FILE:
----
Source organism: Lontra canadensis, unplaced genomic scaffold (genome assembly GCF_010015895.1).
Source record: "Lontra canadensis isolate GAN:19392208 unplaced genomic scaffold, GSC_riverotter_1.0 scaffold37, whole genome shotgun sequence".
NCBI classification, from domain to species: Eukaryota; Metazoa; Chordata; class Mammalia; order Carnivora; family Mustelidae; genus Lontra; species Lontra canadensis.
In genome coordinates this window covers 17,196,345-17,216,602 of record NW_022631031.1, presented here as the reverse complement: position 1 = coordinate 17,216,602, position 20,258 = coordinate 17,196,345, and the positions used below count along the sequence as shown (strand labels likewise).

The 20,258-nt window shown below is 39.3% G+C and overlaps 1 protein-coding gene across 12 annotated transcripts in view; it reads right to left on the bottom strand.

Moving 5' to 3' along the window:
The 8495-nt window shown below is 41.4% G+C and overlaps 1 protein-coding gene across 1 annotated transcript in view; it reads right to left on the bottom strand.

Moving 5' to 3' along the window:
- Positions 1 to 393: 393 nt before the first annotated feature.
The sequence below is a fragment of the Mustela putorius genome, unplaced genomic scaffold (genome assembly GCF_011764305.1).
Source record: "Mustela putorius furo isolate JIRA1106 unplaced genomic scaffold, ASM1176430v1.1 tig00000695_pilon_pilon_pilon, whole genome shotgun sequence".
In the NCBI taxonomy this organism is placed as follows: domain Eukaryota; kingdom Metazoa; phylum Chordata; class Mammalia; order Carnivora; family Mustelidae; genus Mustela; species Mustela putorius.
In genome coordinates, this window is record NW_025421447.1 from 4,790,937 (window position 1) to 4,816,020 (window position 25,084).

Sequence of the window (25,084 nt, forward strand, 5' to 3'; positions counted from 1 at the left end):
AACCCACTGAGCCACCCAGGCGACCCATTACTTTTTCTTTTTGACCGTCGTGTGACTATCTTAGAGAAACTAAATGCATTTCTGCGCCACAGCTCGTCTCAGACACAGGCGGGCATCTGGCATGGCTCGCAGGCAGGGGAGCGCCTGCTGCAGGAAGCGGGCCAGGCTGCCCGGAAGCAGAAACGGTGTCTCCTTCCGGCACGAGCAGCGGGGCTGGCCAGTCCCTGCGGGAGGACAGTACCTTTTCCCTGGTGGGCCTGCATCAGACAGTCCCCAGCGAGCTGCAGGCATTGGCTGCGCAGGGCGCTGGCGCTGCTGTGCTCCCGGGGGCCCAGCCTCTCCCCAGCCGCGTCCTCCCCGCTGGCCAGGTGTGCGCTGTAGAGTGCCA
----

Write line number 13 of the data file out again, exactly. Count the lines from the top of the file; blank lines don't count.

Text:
In genome coordinates, this window is record NW_025421447.1 from 4,790,937 (window position 1) to 4,816,020 (window position 25,084).